These guys and girls need to meet good people of their age to know they still exist, I went through a time where the only nice women I knew were 40-50+, which does jack shit when I am in my 20’s, I didn’t have any confirmation that good women of MY age existed until i met some of my close friends I have today that changed my view on women quite a lot. Some of us get bad luck and only see negative people, I am just lucky I saw good people after that who restored my faith in young women (as in women my age, not my mothers age).

              • Good Point on women need to start asking men out. One thing that irks me about feminists is on one hand they desire equality in for women in all areas such as the business and political world. On the otherhand these same feminists still want to retain traditional gender roles in the dating world. This includes men asking the woman out and men initially risking rejection. If you want equality in the legal world you need equality in the dating world. I wish more women would ask men out. I think it is sexy and attractive when I am asked out by a woman. It shows the woman has moxie and is self confident.
                I surmise the Good Men Project is a website that is focusing on the healing between the sexes as opposed to a lot of feminist and MRA blogs which have a lot of angry men lashing out at women. The Good Men Project is about being a Good Man, striving to be a better man. Why do women come on here? Perhaps to find out what men struggle with or what issues men face. But the Good Men Project is for men.

                • I would like to know what women out there aren’t asking men out. I am not being facetious. I say this because the particular subsets of women I’ve known throughout my life have indeed asked men out. I have. I even know a woman who asked her husband to marry her.

                  In fact, I had a conversation yesterday with a woman confronting her on the “I’m gonna always wait for the man to ask me out.” line. She wanted a man who was as assertive as she was. If he asked her out first then she figured he’d be that assertive. But, I said, how would he know if YOU were assertive. What if he was seeking assertiveness as well and waiting for you. It gets to be a ridiculous game. Just tell the person you like that you like them.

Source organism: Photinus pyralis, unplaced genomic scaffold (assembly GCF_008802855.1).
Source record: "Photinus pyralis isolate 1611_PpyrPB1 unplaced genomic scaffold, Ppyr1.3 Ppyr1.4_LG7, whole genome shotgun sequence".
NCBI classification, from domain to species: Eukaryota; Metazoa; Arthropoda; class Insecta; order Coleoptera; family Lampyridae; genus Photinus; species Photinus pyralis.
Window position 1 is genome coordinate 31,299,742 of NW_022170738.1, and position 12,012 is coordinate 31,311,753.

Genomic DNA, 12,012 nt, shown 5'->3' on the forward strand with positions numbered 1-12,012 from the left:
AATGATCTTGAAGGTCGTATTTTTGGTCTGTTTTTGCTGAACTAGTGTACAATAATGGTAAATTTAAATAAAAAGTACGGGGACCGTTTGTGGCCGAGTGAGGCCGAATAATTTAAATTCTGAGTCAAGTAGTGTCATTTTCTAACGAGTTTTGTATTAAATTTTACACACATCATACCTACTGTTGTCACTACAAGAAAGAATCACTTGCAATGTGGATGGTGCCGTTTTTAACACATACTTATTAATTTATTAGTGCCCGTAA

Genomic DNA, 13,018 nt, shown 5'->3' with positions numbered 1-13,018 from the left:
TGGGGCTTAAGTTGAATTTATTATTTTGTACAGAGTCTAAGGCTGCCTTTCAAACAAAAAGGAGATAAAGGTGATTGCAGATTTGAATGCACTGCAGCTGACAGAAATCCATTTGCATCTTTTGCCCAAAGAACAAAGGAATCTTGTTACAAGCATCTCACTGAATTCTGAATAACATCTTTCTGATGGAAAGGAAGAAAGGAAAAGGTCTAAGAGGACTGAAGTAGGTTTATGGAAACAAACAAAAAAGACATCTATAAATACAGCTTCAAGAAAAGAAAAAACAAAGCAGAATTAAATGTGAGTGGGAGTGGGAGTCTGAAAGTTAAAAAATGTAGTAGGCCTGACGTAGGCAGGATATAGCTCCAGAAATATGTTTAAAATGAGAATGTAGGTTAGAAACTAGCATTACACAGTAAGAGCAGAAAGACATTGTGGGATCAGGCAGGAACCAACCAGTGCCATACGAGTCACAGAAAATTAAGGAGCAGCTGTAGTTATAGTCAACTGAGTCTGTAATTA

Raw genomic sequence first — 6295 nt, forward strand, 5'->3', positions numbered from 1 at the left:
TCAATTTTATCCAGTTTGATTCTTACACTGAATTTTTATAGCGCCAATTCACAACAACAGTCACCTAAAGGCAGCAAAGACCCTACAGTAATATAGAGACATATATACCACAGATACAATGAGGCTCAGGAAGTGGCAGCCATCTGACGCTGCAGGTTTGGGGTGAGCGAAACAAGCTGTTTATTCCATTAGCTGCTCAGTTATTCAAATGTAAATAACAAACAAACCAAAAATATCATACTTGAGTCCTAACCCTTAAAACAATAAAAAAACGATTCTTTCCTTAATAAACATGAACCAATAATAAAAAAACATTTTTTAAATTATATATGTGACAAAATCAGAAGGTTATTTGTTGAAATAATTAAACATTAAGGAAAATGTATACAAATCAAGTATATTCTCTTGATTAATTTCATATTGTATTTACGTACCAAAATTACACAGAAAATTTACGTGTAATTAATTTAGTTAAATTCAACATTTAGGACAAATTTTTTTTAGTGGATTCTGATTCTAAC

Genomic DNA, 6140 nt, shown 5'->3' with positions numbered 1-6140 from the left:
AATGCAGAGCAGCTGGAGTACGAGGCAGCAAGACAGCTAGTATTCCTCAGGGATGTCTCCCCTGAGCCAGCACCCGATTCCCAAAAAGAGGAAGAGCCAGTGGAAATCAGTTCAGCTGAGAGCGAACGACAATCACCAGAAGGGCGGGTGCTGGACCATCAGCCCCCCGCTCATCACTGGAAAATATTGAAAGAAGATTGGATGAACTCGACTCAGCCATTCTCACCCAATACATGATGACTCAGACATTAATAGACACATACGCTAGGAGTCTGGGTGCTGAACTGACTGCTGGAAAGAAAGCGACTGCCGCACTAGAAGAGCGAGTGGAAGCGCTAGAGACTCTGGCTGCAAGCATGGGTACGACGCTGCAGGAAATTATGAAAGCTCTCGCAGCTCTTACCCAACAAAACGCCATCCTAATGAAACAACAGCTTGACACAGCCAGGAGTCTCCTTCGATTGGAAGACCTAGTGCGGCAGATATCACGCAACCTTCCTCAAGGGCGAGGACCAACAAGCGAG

• Realy Julie.
                    Answer honestly, in a social setting who is approaching the most?
                    Also, I love that you girls are approaching. I have seen more and more of that. But as I said on a different post. Even if the girl approach. The guy always seems to have to lead.
                    A man has to:
                    Lead. Even if she approached first.
                    He have to make his case(who he is, what he wants, etc)
                    He have to ask what her case is (who she is and what she wants)
                    He has to interpret her answers.

                    I think that approaching is a skill that you have to have a sertain mindset to do so that both parties feel equal. Alot of girls approach with a passive mindset forcing the guys to pick up the slack.

                    • In my college community in the late 80’s (theater crowd, filled with straights but also LGBT) I saw a lot of women pursuing men and also women. In my mid-90’s community same thing. Now, this wasn’t a traditional crowd. There were artists, queer folk, feminists, outsiders in a lot of ways already willing to think and act outside the “norm”. Totally a non traditional non corporate fraternity/sorority type setting or people.

                      Maybe that’s the difference. I saw a lot of women asking men out, making passes at men. I’m happy to concede it’s a subset of the population, but it exists. I do recall asking out a fraternity guy in college and he acted like I was about as weird as anything he’d seen. “Girls don’t do that.” Oh well, his loss.

                      I for one asked out most of the men I’ve ever dated. I’ve most certainly hit on men. Regionally, I grew up in the south and experienced that as a place where social interactions were much more fun and flirty and easy than on the east coast. The PNW was hit or miss depending.

                      I suppose if you seek a traditional person with traditional looks that strikes you how a “man” or “woman” must be perhaps those traditional roles don’t get challenged.

                    • The difference is that both men and women (wrongly) feel that it is the mens resposibility to make everybody safe and comfortable.
                      Take this creep discussion.
                      Why arent men that are uncomfortable callen tha women for creeps?
                      Because the men will blame themselves for their own feelings.